In February, he took part in an action for which he was later awarded the Military Cross (MC), when he attacked a fleet of enemy scouts. By March, he had eight confirmed “kills”, but almost perished himself in a landing accident.

On April 1 1918, the date on which the Royal Air Force (RAF) was created, Beauchamp Proctor was promoted to lieutenant. A week later, he was promoted to acting captain and flight commander. On May 28, he was awarded, “in the field”, a Bar to his (yet unannounced) MC, after achieving six “kills” in a single week.

On August 3, Beauchamp Proctor became one of the earliest recipients of the Distinguished Flying Cross (DFC), when his citation paid tribute to a “brilliant and fearless leader of our offensive patrols.”

Between August 8 and October 8, Proctor was victorious in an astonishing 26 combats, this eventually resulting in his VC –  announced, along with his Distinguished Service Order (DSO) – in November 1918. His VC citation stated: “Captain Beauchamp-Proctor’s work […] has been almost unsurpassed in its brilliancy”.

His astonishing run of success was brought to an end by a serious wound to his arm that he received on October 8 1918, the result of a surprise attack by eight German fighters. Weaving and twisting, Beauchamp Proctor managed to use his one good arm to get away from his pursuers and to land.

Perhaps the most affectionate tribute to the young pilot came from Major Sholto Douglas, his CO, who said: “For all his size, that little man had the guts of a lion.”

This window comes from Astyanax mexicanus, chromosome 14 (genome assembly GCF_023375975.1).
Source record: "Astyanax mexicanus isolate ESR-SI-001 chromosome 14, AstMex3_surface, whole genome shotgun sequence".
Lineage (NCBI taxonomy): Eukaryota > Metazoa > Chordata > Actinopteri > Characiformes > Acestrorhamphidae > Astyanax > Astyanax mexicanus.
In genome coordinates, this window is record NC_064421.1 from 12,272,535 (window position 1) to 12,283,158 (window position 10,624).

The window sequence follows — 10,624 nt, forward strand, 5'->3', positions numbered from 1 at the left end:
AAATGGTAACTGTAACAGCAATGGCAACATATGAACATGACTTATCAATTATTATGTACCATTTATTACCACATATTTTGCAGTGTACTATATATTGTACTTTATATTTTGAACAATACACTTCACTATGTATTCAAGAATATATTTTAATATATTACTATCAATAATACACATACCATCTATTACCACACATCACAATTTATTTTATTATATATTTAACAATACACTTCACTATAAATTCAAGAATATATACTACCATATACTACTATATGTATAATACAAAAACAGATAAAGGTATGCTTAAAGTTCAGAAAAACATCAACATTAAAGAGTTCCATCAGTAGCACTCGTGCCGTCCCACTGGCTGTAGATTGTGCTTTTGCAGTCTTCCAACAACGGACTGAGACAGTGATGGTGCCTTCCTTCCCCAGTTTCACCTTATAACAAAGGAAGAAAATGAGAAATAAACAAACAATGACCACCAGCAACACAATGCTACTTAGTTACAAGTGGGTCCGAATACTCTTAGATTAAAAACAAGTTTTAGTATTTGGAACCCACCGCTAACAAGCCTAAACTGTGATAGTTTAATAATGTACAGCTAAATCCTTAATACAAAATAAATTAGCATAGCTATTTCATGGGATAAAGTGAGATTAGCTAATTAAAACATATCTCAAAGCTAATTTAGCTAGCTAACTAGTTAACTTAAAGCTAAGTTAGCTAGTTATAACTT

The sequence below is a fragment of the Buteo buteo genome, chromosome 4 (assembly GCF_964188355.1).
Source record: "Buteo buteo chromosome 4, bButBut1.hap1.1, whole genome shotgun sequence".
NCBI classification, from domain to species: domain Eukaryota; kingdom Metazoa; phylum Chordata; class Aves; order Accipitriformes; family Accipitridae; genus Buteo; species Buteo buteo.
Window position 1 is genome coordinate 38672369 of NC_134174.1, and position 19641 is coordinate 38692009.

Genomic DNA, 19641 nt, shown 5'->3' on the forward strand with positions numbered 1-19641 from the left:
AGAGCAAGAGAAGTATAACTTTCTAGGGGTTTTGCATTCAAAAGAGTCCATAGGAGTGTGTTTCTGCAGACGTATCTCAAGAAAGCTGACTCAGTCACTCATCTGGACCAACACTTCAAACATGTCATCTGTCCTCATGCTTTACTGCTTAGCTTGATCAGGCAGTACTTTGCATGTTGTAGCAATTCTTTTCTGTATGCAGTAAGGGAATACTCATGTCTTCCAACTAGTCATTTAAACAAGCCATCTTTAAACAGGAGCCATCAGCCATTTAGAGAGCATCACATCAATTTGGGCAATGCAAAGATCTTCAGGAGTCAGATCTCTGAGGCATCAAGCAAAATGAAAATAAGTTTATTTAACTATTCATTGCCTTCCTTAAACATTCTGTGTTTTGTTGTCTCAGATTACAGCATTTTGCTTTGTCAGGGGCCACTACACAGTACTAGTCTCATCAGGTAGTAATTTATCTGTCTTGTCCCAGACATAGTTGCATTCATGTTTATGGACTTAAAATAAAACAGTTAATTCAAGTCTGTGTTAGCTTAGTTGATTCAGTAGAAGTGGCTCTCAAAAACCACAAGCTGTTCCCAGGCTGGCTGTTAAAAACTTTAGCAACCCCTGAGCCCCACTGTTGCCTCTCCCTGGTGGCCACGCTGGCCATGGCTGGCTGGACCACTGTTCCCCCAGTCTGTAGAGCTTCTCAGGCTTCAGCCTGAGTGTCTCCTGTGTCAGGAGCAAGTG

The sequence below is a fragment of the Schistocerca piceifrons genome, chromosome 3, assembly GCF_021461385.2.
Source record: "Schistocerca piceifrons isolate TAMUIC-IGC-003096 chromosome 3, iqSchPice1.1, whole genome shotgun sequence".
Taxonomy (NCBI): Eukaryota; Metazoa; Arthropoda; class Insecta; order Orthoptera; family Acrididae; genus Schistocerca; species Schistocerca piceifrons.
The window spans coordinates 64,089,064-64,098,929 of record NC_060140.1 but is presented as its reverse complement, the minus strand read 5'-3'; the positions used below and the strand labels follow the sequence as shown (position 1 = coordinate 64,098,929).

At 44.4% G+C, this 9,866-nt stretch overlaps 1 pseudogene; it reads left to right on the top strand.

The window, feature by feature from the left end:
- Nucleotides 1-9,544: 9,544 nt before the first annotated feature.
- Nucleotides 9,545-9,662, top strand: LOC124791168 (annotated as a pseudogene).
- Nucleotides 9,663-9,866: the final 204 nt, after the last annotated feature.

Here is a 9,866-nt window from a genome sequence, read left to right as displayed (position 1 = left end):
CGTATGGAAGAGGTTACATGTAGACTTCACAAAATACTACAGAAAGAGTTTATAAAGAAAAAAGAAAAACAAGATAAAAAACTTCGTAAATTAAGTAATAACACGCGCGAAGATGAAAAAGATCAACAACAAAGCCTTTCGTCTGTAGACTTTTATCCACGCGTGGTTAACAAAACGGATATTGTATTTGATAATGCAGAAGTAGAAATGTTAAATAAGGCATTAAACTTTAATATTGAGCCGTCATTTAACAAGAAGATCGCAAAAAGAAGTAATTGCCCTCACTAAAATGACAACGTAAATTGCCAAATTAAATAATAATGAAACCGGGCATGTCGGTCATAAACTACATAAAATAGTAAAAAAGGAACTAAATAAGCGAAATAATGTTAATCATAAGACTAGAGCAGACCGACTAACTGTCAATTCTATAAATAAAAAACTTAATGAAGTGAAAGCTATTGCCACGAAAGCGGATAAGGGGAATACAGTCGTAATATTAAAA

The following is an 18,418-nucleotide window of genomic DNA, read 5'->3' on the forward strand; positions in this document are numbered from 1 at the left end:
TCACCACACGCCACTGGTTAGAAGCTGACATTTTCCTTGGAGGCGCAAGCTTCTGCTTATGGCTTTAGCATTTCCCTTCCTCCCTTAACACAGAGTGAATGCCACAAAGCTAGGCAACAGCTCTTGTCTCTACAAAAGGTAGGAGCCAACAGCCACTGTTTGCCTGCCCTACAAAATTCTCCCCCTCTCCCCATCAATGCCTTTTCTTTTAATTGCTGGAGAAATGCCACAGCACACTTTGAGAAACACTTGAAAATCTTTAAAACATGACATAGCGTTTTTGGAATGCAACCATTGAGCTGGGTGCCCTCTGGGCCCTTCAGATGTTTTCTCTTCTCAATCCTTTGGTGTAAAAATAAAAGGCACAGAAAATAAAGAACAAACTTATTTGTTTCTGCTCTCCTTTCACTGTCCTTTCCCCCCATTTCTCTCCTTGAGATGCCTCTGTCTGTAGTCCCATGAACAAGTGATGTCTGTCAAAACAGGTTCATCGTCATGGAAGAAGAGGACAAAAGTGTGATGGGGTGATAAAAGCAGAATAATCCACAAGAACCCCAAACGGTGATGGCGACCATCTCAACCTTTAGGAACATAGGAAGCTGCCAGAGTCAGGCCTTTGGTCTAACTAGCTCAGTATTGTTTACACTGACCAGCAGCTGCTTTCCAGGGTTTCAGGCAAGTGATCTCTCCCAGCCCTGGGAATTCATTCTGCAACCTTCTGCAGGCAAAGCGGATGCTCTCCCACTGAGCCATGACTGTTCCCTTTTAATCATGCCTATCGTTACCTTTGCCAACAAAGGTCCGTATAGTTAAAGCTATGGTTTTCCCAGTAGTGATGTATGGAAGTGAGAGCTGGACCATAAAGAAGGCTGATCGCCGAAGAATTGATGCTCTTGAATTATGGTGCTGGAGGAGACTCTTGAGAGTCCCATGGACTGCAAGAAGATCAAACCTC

His final total of 54 victories made him the joint sixth highest Allied ace of the war and with just two German pilots, including the legendary Manfred von Richthofen, the “Red Baron”, claiming a higher official “kill” count.

After being discharged from hospital in March 1919, Beauchamp Proctor embarked on a lecture tour of the United States. He received his VC from George V at Buckingham Palace in November 1919.

After spending a year’s leave in his native South Africa, Beauchamp Proctor returned to Britain to resume his RAF career. In 1921, he was chosen to take part in the second annual RAF Tournament at RAF Hendon. On June 21, while rehearsing at RAF Upavon for the display the next day, and at the top of a loop, Beauchamp Proctor’s aircraft fell away and crashed into a Wiltshire meadow. “Proccy”, as he was affectionately known, was just 26 when he died.

As stated earlier, this outstanding medal group has become the 200th VC in my collection. The VC was instituted by Queen Victoria in 1856 to reward exceptional bravery in the Crimean War. Over the past 160 years, 1,358 VCs have been awarded (not including the recent and separate VCs from Australia, New Zealand and Canada).

My first VC purchased at auction, in 1986, was intended as a one-off but my passion for bravery, in general, and the VC, in particular, has meant I embarked on building a collection.

Some medal experts have valued my VC collection, the largest of its kind in the world, at around £50 million. To me, however, the collection is priceless. I treasure every medal group because I firmly believe that the incredible courage of men like Beauchamp Proctor must be cherished and never forgotten.

Read this article on www.Telegraph.co.uk